Europeans making smart device communication even easier
ESNA provides better networking without burning big holes in pockets. The system is based on cheap wireless sensors in various business applications including energyefficient environmental controls. To date, the project partners have demonstrated a series of implementations leading to real applications, namely energy monitoring and management in buildings, industrial process control and precision agriculture.
The range of intelligent machines is growing. Unconventional multimedia systems, along with household washing machines and heating and ventilation controls are joining the list. Our homes are becoming hubs for such innovation; various devices are connected and provide us with intensified control over our daily comfort and safety. With the Internet finding a niche in both our homes and at work, control and interactivity is intensified through the socalled 'Internet of things', from factory production to modern agriculture.
The Internet of things got a huge boost from the development of wireless networks facilitating the interconnection of all types of sensors using radio communications. According to the researchers, the devices can be fitted into almost any device because their size is so small. Another plus is that they can be fitted at lower costs.
Sources say that despite the fact that these types of devices are produced in Asia, Europeans are very interested in using such components for wireless sensor networks.
Power cabling becomes a thing of the past when battery power enters the picture. Another advantage is that the devices are multifunctional: nodes can be equipped with various sensor capabilities including humidity, temperature, radiation, movement, gases and light. It should be noted that if one node fails, the network automatically 'rearranges' itself to ensure it runs smoothly.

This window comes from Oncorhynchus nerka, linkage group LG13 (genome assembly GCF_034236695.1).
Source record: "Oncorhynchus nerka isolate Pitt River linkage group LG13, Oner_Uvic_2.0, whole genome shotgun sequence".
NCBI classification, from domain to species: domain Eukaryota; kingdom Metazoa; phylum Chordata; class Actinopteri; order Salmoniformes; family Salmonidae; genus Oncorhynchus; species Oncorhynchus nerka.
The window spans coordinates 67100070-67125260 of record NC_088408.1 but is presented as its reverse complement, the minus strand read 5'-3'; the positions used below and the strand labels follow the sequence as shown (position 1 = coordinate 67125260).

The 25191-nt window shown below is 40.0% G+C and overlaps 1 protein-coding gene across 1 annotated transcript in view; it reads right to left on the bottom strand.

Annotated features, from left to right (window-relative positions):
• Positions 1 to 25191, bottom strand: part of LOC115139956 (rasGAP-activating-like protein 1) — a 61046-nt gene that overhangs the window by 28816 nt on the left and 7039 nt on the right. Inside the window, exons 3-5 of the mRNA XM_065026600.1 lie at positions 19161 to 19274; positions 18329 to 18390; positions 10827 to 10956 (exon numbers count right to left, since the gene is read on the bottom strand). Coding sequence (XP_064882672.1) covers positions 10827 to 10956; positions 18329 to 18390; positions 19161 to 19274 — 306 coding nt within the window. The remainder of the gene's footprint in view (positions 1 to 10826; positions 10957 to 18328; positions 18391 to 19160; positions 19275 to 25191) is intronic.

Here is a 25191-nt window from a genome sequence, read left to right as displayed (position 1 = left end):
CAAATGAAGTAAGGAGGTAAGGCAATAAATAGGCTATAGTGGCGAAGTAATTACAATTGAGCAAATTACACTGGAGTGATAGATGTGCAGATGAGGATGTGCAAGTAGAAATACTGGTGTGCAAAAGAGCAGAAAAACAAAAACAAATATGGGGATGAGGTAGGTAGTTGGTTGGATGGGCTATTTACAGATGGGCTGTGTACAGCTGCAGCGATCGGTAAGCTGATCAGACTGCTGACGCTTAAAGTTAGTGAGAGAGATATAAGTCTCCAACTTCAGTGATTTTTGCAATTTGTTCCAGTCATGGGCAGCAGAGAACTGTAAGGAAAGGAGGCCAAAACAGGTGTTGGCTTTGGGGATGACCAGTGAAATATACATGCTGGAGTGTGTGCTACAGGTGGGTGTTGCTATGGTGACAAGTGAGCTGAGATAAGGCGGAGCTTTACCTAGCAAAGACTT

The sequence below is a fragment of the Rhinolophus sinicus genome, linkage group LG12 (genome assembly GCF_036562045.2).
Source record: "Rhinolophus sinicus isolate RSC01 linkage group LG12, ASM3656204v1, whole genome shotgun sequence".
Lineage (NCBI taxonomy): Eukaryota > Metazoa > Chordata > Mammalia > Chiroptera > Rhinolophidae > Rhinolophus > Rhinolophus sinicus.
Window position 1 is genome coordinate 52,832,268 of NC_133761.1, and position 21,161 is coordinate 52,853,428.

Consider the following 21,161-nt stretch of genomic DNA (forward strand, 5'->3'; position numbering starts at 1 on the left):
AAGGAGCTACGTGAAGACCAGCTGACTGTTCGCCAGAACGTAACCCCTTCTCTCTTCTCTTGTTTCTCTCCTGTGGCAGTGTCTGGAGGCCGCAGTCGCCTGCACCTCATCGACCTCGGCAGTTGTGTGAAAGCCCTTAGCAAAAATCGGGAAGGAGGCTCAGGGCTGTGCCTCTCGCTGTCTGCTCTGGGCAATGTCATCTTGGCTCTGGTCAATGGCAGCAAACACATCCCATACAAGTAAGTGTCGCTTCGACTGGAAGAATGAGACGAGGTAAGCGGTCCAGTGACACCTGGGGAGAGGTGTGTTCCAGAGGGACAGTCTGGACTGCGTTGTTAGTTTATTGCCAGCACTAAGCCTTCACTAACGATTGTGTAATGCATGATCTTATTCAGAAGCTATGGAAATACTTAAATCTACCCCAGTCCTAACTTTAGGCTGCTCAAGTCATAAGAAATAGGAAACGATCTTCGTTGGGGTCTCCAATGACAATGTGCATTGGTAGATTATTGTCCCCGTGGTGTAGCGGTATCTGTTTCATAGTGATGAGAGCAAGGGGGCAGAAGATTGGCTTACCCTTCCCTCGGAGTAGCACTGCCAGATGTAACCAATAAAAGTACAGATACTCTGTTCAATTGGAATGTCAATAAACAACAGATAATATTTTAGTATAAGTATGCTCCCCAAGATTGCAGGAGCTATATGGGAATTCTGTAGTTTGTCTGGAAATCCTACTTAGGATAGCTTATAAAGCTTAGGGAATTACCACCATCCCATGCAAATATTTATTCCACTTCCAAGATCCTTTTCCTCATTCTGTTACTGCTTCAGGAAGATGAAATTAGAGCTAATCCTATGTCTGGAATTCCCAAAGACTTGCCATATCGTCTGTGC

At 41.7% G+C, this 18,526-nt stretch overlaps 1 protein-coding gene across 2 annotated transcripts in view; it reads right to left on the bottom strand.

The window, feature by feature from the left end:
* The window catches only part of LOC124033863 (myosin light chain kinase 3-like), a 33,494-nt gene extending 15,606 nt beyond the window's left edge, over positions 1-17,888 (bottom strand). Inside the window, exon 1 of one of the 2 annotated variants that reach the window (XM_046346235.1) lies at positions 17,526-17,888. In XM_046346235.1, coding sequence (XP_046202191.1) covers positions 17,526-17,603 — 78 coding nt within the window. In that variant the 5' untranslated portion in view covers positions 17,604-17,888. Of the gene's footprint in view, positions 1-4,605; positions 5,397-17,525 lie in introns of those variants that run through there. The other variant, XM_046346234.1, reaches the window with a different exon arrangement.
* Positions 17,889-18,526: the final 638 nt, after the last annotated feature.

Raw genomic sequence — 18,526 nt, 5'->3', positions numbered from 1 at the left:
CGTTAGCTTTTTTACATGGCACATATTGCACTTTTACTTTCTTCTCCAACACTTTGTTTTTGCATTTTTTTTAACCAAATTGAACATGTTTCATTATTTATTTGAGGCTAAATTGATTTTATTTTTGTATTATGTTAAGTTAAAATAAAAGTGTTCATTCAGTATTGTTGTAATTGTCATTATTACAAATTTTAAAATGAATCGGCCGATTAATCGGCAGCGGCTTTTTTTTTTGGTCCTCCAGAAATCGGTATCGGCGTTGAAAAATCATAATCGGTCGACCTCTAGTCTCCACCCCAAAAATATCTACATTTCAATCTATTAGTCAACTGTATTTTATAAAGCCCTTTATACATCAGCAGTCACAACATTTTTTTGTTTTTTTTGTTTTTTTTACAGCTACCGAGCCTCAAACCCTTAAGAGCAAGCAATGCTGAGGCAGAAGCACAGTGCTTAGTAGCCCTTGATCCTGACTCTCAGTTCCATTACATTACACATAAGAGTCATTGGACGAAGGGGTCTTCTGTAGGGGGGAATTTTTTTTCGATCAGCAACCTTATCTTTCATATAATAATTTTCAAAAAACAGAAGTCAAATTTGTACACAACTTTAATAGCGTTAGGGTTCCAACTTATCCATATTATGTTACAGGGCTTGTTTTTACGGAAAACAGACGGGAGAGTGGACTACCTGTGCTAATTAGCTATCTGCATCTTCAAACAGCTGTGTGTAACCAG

'We discussed wireless sensor network applications at an ITEA brokerage event in Barcelona in 2005,' says project leader Olle Olsson of the Swedish Institute of Computer Science (SICS). 'We saw the way EUREKA operated was good, because it enabled the matching of product and applicationoriented technology development in the same project. The result was a project that combined technology "geeks" and organisations keen to supply technologies for specific markets. We also had end users interested in using rather than selling technologies.'
Mr Olsson says they developed novel things. 'We worked on a standardscompliant generic platform based on the emerging IPV6 Internet standard, developing the world’s smallest implementation of IPV6 in terms of lines of code,' he says. 'Overall, we have developed a strong European lead in wireless sensor networks in a field which is still emerging globally.'